Blind professionals share success and horror stories

July 04, 1992|By Knight-Ridder News Service

CHARLOTTE, N.C — CHARLOTTE, N.C. -- Debra Lyles strides briskly about Central Piedmont Community College, her head high, her left hand gripping the harness of her guide dog Treasure.

fTC She was 5 when a playground accident took her sight. Now she's 33, a divorced mother of three.

Ms. Lyles once was a teacher's aide in a class for the mentally retarded. She tried working as a salesclerk but couldn't find bar codes. Now she is unemployed.

She always wanted to be a lawyer. In six years, she plans to be one. It's a long haul from the community college to the University of North Carolina at Charlotte to law school, but she says, "Determination will get me where I want to go."

Seven of every 10 blind people in this country who want to work have no jobs, according to the 50,000-member National Federation of the Blind.

About 3,000 members met in Charlotte this week for the Baltimore-based federation's annual convention. Their top priority: helping blind people join the work force in jobs that use all of their abilities and accommodate their disabilities.

Convention-goers include lawyers, engineers, an auto-body repairer, mathematicians, government officials, computer programmers, teachers, a marine biologist, magazine editors and reporters, pharmacists and unemployed people from all 50 states.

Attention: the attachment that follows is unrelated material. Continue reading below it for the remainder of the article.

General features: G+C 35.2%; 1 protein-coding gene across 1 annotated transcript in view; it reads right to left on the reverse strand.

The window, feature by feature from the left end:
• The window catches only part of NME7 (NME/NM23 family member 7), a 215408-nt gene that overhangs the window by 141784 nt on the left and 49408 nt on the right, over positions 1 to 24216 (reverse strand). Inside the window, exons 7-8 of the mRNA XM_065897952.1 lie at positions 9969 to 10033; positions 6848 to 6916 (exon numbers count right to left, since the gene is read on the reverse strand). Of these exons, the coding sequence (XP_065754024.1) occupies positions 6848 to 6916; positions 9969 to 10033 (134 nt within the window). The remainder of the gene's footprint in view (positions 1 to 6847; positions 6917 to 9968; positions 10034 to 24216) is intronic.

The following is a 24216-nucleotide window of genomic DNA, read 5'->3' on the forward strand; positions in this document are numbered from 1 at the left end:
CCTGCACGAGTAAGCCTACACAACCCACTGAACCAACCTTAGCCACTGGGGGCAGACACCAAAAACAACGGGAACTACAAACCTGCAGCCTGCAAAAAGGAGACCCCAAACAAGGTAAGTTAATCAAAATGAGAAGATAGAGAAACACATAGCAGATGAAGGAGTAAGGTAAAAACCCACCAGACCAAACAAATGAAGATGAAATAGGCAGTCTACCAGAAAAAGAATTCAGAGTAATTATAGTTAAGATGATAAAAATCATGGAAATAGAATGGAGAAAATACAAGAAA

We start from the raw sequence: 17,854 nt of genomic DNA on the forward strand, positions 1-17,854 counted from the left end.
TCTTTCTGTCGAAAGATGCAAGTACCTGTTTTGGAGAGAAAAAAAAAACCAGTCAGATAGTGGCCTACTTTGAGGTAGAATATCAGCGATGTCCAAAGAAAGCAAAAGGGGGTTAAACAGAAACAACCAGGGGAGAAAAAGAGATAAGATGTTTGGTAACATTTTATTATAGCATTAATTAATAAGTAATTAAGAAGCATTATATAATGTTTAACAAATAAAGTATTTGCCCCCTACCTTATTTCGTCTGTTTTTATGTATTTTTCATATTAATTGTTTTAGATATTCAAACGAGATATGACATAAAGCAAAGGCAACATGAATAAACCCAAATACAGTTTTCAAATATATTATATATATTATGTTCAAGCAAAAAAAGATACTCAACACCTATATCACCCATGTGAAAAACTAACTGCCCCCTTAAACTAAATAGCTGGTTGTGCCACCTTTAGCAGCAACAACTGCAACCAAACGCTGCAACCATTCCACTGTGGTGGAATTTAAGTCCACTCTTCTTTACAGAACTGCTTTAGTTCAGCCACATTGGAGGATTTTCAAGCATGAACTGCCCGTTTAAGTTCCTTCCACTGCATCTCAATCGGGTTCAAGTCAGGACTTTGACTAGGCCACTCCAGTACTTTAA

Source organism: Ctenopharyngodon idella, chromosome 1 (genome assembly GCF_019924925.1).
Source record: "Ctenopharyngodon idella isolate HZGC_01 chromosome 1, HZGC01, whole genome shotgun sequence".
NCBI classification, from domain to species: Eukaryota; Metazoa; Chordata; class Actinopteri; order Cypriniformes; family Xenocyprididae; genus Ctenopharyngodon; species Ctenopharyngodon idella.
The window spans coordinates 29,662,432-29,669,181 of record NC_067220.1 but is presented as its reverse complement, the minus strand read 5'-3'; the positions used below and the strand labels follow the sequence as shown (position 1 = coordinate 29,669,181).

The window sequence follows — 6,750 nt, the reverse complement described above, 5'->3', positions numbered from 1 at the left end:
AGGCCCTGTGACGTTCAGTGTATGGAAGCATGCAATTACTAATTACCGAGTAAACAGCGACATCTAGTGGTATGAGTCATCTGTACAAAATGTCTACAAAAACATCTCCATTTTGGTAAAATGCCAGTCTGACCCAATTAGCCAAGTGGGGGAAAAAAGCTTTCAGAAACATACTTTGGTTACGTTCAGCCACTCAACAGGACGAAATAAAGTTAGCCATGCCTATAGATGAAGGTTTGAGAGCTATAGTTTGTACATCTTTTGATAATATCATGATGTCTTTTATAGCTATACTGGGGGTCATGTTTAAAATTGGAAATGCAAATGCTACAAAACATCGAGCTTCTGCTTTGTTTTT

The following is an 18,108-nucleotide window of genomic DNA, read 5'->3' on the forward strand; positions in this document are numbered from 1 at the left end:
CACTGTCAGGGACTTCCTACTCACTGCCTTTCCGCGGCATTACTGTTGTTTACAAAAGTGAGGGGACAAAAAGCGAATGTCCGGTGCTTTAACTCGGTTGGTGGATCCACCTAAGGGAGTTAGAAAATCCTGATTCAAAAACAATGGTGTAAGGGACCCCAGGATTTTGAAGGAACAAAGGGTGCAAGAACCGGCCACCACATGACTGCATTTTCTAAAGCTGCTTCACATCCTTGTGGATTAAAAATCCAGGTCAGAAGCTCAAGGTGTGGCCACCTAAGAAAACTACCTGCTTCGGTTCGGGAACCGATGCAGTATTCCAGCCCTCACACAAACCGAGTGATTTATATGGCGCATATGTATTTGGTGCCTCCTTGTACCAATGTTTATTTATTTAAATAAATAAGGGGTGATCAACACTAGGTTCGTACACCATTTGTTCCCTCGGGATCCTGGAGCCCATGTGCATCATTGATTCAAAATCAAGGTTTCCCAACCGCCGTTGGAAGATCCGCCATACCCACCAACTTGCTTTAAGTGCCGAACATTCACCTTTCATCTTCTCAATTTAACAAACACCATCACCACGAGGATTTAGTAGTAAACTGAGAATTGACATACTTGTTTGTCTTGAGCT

They gather four weeks before the Americans with Disabilities Act takes effect, requiring employers nationwide to provide reasonable accommodations for people with disabilities.

"The fundamental problem confronting the blind is not lack of sight," said Barbara Pierce, the federation's public education director. "It is the lack of adequate training, education and employment opportunity.

"That is not to say I am going to become a brain surgeon or fly a plane, but there are jobs that I can do."

The problem, Ms. Pierce said, is that many employers simply look at a job, close their eyes and think, "A blind person can't do this. No sighted person who closes his eyes could have any notion about how a blind person uses sound and touch."

Now, because of the Americans with Disabilities Act, Ms. Pierce said, sighted people must rethink jobs, thinking of ways blind people can do them rather than reasons they can't.

"If we can't do the jobs we have tried," she said, "the solution should be the same as a sighted person. Fire us. It's a tough way to go, but it is even more painful and cruel to deny a person the opportunity to test his or her limits."

The weeklong convention includes job fairs, discussions of workplace problems, and sessions on the Americans with Disabilities Act and the fight for federal minority status for the blind. That would qualify businesses owned by blind people for Small Business Administration money.

It's not all about jobs and money. The convention also includes such things as seminars for teachers and parents of blind children.

There are 6 million blind and severely visually impaired people in the United States, according to the federation.

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